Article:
It has the consistency of toothpaste and looks like soggy newsprint. For years, it vexed thousands of families in Montgomery and Prince George's counties. Now it delights gardeners from Baltimore to La Plata.

Sludge, especially the 200 tons of the treated sewage trucked daily from the District to a controversial composting plant near Calverton, is hardly pretty. Suddenly, however, it's almost respectable here.

Residents of Calverton, a community of 25,000 that straddles the Montgomery-Prince George's border, once scorned the Washington Suburban Sanitary Commission's planned composting plant as a smelly health hazard. Today, five months after converting its first batch of sludge to rich fertilizer, the $27 million facility has at least temporarily won the grudging approval of its neighbors.

"It's an impressive site, no question about it," said James Vaughn, 49, a microbiologist with the U.S. Department of Agriculture whose Beltsville home is less than two miles from the Calverton plant. "I'm withholding judgment on how it's going to work in the long run, but it's obvious that WSSC and Montgomery County are making a real effort to do their best."

Bruce K. Donaldson, a Calverton resident who filed a lawsuit in the late 1970s with Vaughn and others to block the plant's construction, agrees. "Let's face it: the facility is there," said Donaldson, 51, an aerospace engineering professor at the University of Maryland.

"If things at the plant go wrong, WSSC will have egg all over its face," Donaldson added. "We want it to succeed."

So do WSSC and Montgomery County officials, who recently held an open house at the Calverton plant for skeptical area residents. The event drew 120 people, most of whom were favorably impressed with the facility, according to both sides.

"The opponents of the plant did everything they could to stop it, but a lot of their fears have not materialized," said Chuck Murray, a Montgomery County environmental planner who helps oversee the facility's operation.

Unlike the malodorous Dickerson plant, a now-defunct sewage treatment facility in western Montgomery, Calverton has produced virtually no rancid odors, said Murray and nearby residents. Officials said that the secret lies in sophisticated odor controls and the composting procedure itself, which works essentially like this:

Sewage from WSSC's Blue Plains treatment plant in the District--heavily doused with lime to kill odor-producing bacteria--arrives in Calverton, where it is mixed with wood chips. The mixture, shoveled into huge piles over perforated air hoses, "cooks" in its own 130-degree heat for three weeks. The compost is stored in giant open-air sheds; the air hoses help bacteria decompose the sludge into organic fertilizer.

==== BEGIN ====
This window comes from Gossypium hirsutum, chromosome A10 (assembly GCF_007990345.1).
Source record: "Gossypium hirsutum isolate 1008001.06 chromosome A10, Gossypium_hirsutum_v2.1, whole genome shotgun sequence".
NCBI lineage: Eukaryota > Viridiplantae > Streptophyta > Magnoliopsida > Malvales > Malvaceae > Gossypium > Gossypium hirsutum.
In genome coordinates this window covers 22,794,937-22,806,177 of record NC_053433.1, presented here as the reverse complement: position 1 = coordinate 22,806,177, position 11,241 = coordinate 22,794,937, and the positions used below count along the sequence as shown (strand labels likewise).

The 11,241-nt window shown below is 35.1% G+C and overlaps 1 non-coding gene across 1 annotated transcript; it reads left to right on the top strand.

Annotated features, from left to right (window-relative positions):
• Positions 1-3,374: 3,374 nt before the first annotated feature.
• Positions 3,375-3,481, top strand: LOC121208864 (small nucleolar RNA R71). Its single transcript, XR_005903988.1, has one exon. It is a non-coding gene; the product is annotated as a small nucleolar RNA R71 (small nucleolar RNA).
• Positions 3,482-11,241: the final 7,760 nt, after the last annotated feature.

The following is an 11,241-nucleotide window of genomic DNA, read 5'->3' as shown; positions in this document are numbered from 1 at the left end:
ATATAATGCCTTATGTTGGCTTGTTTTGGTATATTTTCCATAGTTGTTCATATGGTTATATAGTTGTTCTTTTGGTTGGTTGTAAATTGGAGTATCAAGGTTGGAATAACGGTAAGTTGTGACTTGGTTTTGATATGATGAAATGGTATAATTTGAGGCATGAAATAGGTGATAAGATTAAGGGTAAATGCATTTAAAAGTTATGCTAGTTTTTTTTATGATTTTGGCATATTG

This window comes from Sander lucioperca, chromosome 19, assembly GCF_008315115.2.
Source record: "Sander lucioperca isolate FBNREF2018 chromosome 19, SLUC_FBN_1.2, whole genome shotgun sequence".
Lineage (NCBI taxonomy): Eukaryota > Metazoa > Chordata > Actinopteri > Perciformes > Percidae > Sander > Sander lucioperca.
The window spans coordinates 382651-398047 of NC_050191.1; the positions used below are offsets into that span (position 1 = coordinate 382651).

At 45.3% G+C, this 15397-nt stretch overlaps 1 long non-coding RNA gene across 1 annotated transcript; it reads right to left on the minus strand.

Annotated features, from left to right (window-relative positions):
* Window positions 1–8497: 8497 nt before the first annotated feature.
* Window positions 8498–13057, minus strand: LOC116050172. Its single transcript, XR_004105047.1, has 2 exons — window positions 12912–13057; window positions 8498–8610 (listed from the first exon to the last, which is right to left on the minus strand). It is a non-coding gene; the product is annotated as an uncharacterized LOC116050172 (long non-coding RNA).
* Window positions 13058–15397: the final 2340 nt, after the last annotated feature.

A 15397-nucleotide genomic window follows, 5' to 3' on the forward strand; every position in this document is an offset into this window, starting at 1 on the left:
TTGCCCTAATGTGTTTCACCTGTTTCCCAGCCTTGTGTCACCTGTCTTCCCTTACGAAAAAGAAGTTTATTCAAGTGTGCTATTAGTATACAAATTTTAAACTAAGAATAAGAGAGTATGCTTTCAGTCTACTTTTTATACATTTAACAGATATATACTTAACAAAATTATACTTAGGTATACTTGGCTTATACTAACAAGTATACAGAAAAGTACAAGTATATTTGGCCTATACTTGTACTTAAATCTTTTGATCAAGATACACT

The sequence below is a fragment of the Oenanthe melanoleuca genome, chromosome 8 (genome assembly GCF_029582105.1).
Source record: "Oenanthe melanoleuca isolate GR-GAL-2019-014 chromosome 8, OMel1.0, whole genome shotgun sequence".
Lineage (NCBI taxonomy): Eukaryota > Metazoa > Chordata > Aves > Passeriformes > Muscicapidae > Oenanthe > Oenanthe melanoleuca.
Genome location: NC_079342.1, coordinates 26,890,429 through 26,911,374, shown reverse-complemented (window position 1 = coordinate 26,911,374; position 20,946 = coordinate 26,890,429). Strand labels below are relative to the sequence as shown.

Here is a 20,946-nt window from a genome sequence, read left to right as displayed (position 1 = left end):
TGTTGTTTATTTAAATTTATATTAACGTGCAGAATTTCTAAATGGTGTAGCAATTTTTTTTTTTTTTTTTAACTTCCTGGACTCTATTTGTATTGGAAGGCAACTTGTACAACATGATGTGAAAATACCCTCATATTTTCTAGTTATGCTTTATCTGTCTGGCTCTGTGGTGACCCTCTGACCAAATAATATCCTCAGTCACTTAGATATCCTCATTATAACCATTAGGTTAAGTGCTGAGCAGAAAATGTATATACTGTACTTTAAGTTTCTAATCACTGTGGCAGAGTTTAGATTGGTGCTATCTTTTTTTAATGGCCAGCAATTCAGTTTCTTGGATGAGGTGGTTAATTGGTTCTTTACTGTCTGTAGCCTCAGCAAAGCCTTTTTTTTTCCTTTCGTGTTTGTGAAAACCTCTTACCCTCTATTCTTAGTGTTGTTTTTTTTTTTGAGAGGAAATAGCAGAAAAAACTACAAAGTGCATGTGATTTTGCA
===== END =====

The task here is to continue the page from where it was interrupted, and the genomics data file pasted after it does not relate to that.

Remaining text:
Giant mechanical sifters later shake the wood chips from the mix, which then is allowed to age for 30 days. On a day last week when temperatures reached the mid-90s, a visitor standing in the composting shed could detect a strong odor of ammonia from the sludge, but no odor in the open air.

WSSC spends $4 million to $5 million a year to compost sludge at the plant, Murray said. It costs the bicounty water and sewer commission $35 to convert one ton of sludge into one cubic yard of compost. Despite an aggressive marketing campaign--the compost is sold under the trade name CompPRO and is available at dozens of garden supply dealers in Maryland and Virginia--WSSC recovers only $4 a cubic yard.

"It is not a money-making proposition, but it's not out of line with the costs of alternate treatment methods," said Murray, who indicated WSSC probably will raise the wholesale price of the compost.

CompPRO has won praise from area garden supply shops, where a cubic yard can fetch as much as $30. "We've gotten real good response with it," said Neil Meiners, manager of the J.H. Burton & Sons Nursery and Garden Center in Olney. "People usually come back for more." Eventually, WSSC will double its output of compost because Montgomery County is under a 1978 federal court order to dispose of 400 tons of Blue Plains sludge daily. Some residents said they fear the increased production could increase the chances for odor in the area.

"There is the potential for environmental problems like odor and bacteria in the air," said Edward Fasimpaur, 59, a retired postal inspector who lives near the plant. "So far, we haven't experienced anything from the plant. Everybody has their nose in the air, but the plant's been a big nothing. May it stay that way."

Vaughn, who repeatedly urged WSSC officials to completely enclose the composting operation, said he worries spores of a fungus found in the tons of wood chips pose a potential health hazard to residents. The fungus, called Aspergillus fumigatus, is commonly found in wood products but can be dangerous to some people's respiratory system, officials said. Murray said WSSC takes regular air samples to monitor Aspergillus levels, and so far it has found no problems.

"Those of us who fought the Calverton plant like to think we have a better facility than we would have if we hadn't sued," Vaughn said. "Perhaps there's an air of resignation. We just have to wait and see if the plant works over time."